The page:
Interpreters are not intangible machines. You are not invisible and common courtesies like making eye contact, offering a consoling smile or assuring successful communication are critical differentiations. And only interpreters know how to do this because it is your job to know.
Knowing what a complex word is in another language does not qualify you to be an interpreter. You have to be a critical thinker. You have to know professional ethics and theory. And please, oh please, make sure you are natively fluent.
Interpreters are flesh and blood with feelings and thoughts. You are educated and can form your own opinions on a matter. You can make judgement calls based on reason and logic.
To think that you should act invisible is hogwash. Any interpreter that does not focus on the intent of a message and only delivers verbal translation has missed the boat on our true purpose.
Medical encounters do not exist solely on words. Words are only a small portion. The medical encounter is an experience. An interpreter that can manage an encounter and empower providers and patients to trust one another is a true professional.
Empowerment happens when honest communication flows. You have to think, "If there was no language barrier how would this encounter go?" That's your job. There would be laughter and questions and clarification. An interpreter's job is NEVER to determine what a patient may be thinking or feeling. Who are you to decide?
You must empower that adult to be the adult. There are at least two competent and responsible individuals in the room that need to communicate with each other. If they didn't HAVE to have an interpreter they wouldn't.
Interpreters must be human. You are present. You do have to be a critical thinker. And you are not a machine. You are not an oral translator.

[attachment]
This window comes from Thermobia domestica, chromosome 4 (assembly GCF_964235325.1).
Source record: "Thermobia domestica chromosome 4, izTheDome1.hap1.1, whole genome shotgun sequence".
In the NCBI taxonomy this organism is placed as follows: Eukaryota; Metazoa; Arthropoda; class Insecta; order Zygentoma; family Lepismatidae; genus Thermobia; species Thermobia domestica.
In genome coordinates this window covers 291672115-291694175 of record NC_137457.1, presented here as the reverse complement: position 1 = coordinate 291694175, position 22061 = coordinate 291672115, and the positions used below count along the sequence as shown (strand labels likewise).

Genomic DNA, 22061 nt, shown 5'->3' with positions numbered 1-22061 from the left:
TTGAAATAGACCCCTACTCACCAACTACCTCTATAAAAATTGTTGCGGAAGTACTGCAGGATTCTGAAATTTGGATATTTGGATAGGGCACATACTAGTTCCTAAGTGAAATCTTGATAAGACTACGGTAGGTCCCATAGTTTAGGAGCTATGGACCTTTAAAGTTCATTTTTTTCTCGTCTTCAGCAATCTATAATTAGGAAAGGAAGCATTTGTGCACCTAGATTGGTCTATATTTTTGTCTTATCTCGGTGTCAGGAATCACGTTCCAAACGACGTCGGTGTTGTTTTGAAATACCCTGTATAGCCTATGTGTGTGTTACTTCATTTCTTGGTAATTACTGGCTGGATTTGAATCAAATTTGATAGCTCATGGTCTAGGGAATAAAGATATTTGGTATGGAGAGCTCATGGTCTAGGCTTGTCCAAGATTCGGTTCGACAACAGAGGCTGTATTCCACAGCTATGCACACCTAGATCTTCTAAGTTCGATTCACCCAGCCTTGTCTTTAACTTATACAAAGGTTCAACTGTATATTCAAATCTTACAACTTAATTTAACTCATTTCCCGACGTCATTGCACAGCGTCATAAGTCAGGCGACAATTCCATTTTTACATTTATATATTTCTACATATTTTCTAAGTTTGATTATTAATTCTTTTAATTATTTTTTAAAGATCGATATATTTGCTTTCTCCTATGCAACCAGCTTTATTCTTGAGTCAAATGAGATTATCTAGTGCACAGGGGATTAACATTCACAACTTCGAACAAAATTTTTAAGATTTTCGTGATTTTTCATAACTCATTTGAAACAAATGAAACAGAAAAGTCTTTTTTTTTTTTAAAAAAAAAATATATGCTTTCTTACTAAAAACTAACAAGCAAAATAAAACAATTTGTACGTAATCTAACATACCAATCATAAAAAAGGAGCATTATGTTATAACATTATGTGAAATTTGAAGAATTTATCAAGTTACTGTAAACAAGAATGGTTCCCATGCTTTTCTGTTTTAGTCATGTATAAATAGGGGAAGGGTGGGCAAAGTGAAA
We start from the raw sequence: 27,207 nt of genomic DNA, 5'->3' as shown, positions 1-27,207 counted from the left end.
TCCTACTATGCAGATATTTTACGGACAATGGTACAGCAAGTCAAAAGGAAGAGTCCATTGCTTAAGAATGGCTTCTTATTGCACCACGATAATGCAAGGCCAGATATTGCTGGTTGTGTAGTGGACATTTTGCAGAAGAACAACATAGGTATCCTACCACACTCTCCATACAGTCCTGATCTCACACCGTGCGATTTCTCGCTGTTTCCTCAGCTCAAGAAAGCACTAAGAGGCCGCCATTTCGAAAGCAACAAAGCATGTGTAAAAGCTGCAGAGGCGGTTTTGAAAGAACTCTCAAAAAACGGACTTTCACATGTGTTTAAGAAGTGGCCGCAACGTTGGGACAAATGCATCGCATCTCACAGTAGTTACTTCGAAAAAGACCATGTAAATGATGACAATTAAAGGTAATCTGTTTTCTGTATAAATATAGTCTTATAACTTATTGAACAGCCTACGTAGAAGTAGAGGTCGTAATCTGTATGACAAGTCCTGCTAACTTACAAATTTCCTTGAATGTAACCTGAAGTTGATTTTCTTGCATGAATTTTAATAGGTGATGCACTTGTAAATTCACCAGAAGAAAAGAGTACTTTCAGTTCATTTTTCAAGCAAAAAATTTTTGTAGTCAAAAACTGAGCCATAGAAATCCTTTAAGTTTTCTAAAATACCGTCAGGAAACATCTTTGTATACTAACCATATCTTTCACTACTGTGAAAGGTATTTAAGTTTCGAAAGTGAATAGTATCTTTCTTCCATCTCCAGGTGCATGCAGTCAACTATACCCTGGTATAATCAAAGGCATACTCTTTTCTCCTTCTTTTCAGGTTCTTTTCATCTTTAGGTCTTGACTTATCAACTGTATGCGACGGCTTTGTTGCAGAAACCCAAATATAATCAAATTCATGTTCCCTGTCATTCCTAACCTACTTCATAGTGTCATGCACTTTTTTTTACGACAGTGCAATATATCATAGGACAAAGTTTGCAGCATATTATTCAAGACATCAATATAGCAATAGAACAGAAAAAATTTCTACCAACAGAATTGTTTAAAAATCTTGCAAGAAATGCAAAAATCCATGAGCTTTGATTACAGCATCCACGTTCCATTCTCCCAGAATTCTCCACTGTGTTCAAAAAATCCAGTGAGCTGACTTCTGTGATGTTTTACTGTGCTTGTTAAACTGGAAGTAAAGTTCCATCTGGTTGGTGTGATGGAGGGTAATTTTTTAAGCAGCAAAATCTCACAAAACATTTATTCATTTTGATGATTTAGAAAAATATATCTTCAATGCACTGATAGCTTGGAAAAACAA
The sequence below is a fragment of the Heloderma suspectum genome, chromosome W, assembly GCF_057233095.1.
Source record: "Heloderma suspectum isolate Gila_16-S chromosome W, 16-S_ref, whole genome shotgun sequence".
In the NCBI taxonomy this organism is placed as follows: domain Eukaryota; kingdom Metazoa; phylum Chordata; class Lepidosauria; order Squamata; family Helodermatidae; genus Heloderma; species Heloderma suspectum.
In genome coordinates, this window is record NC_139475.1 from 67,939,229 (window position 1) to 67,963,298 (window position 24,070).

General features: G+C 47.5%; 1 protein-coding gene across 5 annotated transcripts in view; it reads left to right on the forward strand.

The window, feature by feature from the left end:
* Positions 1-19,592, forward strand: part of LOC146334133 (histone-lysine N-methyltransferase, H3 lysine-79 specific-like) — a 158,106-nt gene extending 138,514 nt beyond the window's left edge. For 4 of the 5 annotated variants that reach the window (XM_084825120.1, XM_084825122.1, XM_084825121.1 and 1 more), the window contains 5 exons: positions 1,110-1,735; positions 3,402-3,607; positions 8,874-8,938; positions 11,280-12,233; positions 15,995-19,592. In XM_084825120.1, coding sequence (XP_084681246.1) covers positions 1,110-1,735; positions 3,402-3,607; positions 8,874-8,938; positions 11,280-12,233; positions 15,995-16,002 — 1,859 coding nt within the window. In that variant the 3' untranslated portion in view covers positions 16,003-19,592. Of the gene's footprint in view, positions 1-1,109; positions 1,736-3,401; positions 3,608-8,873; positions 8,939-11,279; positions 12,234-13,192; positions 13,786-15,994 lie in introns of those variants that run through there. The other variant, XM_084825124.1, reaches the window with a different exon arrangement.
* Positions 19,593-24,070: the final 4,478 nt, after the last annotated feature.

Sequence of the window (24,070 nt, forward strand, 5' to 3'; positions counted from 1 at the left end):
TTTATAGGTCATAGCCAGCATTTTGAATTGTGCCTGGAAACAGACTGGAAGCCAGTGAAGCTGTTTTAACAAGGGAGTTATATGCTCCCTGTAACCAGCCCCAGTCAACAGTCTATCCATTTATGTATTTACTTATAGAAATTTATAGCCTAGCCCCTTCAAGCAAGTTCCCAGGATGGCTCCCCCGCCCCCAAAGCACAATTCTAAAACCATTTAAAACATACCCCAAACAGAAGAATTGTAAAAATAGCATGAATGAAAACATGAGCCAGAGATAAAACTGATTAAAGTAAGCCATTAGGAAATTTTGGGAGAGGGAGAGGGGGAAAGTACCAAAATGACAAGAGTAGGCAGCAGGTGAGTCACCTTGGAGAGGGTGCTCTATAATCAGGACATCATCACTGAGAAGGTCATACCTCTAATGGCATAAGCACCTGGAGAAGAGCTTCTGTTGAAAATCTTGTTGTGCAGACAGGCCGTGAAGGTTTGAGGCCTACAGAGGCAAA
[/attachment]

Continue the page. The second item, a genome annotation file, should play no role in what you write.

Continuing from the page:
Professional interpreters assess each and every situation and use their skills to empower the healthcare providers AND their patients. Using big words to impress someone that you know the big word in two languages is highly ineffective if it stops communication.
It is also not your job to do the doctor's job for them. They are responsible for treating their patients, watching their body language, making sure they understood what was said and asking the patients if they have other questions.
If you're doing the doctor's job for them, they will never learn how to work with an interpreter. And if you're doing their job, they will NEVER get to know their patient nor their patient them. If you only practice parrot translation, you add no value.
And finally, a professional interpreter is not defined as whether or not you get paid. Professional interpreters know their role in the healthcare setting and integrate value into the lives of those you interact with. A professional is a professional because they have standards and integrity and work hard each and every day to be better.
I want to be clear. If the healthcare interpreter theory continues to insist that interpreters act without humanity and become a warm blooded blob in the room in order to parrot words then our profession is doomed. This is not an interpreter and any type of language access will be relinquished to the partnership of Siri and Google Translate.
Oh what a travesty! So think beyond the words of your professional training. Respect your role as a human being and help the providers treat their patients with effective and efficient interpreting. Don't forget what you learned, but don't let that stop you from being all you can be. And I promise there is nothing better than being a professional medical interpreter!
© Connecting Cultures Inc. 2018